At the end of the tour, guests are treated with a plate of Vulcano delicacies and a glass of local Lava Bräu beer. Vulcano’s best known product is air-dried cured ham. Aged for up to 27 months, this Styrian prosciutto-style ham melts on your tongue as it unfolds with a unique, sophisticated and full-bodied flavour.

Lagler Distillery

Our final stop was Lagler Wellness Hotel and Distillery in Kukmirn which is just across the provincial border from Styria into Burgenland. Lagler offers full spa services in the heart of the country-side. Since we were just popping by for the night, we didn’t have time to enjoy all that Lagler has to offer. As a rather basic review, I can say that our room was clean, quiet and simple. The bed was comfortable, the heat adjustable, our dinner was hearty and breakfast was tasty. While the bar/service staff were a bit shy to speak English at first, it didn’t take long for them to warm up and we were treated to friendly, helpful and informative service. For us – naturally – the big draw was the Lagler Distillery. Since classes are only held on Fridays and Saturdays, we didn’t have the chance to attend but we’re excited to come back soon with a full review!

Tips and Suggestions!

With only 24 hours to spare, there was not nearly enough time to experience all that the region has to offer. While there is still much to do during the winter months, the best time to visit is from late spring to summer when the weather is fine and everything is open for high-season. Nevertheless, we really enjoyed our time and look forward to coming back soon.

Some of the things are our list for our next visit include:

Have you been to Vulkanland?
We’d love to hear your tips for our next visit in the comments section!

Day-Tripping: Bratislava, Slovakia

'Man at Work' - Čumil the Peeper by Viktor Hulík, 1997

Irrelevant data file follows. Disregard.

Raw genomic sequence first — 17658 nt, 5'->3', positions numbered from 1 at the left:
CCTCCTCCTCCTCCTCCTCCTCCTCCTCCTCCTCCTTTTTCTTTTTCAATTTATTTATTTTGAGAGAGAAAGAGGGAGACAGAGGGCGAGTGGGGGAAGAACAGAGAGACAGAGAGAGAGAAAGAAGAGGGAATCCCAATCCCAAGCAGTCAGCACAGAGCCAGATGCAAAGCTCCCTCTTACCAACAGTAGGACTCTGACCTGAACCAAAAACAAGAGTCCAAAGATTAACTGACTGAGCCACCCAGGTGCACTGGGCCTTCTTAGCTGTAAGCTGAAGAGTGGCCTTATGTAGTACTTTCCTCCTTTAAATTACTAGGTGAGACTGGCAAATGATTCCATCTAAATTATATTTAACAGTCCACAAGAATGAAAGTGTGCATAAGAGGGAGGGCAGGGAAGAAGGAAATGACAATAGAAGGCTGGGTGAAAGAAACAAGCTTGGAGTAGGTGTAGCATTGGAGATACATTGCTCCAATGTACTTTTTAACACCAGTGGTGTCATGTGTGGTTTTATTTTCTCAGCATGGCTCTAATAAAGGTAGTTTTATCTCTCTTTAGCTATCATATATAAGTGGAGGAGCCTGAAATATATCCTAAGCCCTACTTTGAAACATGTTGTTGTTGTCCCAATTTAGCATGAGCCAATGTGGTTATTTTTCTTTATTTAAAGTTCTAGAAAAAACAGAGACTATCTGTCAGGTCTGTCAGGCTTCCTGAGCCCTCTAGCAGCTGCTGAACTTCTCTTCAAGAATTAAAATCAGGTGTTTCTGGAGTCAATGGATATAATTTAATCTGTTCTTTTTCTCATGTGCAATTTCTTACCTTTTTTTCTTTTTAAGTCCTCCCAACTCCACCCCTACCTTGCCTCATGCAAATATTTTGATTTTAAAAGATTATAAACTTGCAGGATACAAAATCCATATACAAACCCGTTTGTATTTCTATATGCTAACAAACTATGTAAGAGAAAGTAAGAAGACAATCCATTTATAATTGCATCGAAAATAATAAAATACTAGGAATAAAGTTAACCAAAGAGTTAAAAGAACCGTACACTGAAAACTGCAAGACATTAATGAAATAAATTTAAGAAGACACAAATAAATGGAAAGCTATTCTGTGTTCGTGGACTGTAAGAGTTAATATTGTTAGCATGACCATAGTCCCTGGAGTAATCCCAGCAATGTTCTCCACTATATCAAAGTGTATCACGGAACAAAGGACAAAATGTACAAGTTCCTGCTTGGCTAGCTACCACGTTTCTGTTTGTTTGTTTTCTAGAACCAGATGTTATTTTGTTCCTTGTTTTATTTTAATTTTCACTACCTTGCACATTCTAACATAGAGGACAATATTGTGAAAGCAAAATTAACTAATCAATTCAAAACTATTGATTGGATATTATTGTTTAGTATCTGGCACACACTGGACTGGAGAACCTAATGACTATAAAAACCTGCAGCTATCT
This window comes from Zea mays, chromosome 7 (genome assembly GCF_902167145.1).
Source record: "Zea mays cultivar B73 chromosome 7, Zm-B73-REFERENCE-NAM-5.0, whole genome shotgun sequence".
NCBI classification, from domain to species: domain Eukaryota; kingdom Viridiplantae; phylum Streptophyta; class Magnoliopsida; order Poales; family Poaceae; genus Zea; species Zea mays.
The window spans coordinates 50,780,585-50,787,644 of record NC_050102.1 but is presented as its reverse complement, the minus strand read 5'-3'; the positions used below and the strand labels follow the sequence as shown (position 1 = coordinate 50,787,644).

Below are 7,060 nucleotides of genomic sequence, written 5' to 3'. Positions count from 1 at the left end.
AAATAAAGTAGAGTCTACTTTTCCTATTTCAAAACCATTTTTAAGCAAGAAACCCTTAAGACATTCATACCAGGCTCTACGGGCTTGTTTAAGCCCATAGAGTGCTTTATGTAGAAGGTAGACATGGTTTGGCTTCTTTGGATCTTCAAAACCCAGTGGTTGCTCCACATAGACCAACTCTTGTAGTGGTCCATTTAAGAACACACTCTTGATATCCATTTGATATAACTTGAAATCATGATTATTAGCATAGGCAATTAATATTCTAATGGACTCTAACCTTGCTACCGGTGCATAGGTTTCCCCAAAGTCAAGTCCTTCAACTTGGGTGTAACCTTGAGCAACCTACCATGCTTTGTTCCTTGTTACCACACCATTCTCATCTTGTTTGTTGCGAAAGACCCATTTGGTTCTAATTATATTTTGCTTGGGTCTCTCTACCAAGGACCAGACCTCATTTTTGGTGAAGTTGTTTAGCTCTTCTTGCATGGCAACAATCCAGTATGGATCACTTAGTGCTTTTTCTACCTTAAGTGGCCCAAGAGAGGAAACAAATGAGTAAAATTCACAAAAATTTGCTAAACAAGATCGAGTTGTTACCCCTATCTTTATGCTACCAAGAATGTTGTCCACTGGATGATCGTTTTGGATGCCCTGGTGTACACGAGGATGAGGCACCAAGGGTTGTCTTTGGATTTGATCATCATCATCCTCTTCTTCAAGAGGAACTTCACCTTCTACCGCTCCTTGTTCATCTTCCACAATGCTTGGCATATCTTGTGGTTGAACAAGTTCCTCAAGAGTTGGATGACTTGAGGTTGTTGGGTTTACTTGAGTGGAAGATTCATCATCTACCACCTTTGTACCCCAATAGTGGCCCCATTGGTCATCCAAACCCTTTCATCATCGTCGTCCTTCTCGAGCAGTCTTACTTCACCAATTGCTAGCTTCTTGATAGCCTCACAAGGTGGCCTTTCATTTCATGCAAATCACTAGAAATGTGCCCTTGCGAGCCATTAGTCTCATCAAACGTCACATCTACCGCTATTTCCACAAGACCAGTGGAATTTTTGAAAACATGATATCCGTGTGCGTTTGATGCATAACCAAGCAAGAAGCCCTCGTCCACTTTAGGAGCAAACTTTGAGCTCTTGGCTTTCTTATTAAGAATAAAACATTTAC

‘Man at Work’ – Čumil the Peeper by Viktor Hulík, 1997

Bratislava – Central Europe’s best kept secret!

Snuggled along the banks of the Danube River, Bratislava is one of Central Europe’s best kept secrets.

Often overlooked in favour of Central Europe’s ‘Golden Triangle’ – Vienna, Budapest and Prague – Bratislava is Slovakia’s largest city but with a population of only 413,000, it is a relatively small compared its neighbouring capitals. While Bratislava’s size might seem limiting, this is more than accounted for by the city’s rich history, relaxed pace and friendly demeanor of local residents.

Off the beaten path…

We started with a visit to Trhovisko Miletičova, Bratislava’s largest open-air market. The market is open Monday to Friday from 6 am to 4:30 pm, Saturdays from 6:00 am – 12:00 pm and closed on Sundays. Summer is probably the best time to come, but Miletičova’s worth a visit even in the dead of winter. Few vendors spoke English, French or German, but they were very friendly and eager for us sample their products. While the heart of the market is filled with make-shift stalls and plastic sheeting, wooden huts surround the market where you’ll find bargain-priced clothing, footwear, flowers and authentic Slovak street food. At the back of the market, you’ll find a small cafeteria and a pub serving local foods and beverages such as Kofola, the Slovak version of Coca-Cola. For those of you with a bullet-proof liver try ordering the Slivovica, a double shot of plum distillate which – at more than 50% alcohol – is the perfect ‘medicine’ to stave off a winter’s chill!

Bratislava 3Bratislava 2

The BazaarBratislava 15

Our next stop was to Bratislava’s historical center and – as chance would have it – an artisan food market and a bazaar in the Old Market Hall (Stara trznica). On the main floor vendors sold artisan cheeses, meats, liqueurs and other local delicacies all offering samples to tempt your taste buds and fill your belly (woohoo – more free food!). Vintage clothing, used book and antique vendors were found  of the second floor and there were plenty of tables set up for market goers to relax with a cup of coffee or a mug of Svařák (Glühwein / mulled wine)

Old World Charm

The historical district is beautifully preserved with colorfully restored building facades and full of old world charm. At the heart of the Old Town, is the Main Square (Hlavné Námestie) featuring cobbled streets, 18th-century burghers houses, the famous Roland Fountain and the Town Hall (Stará radnica) which dates back to the 14th century. You can easily spend an entire day exploring the historical Old Town but keep in mind that many shops close early on Saturdays during the winter although some souvenir shops will stay open until around 6 pm.

Bratislava 18Travel Tip! Keep an eye out for a series of quirky yet charming statues installed around the Old Town, the most famous being Viktor Hulík’s ‘Čumil – the Peeper’, unveiled in 1997.

Bratislava Castle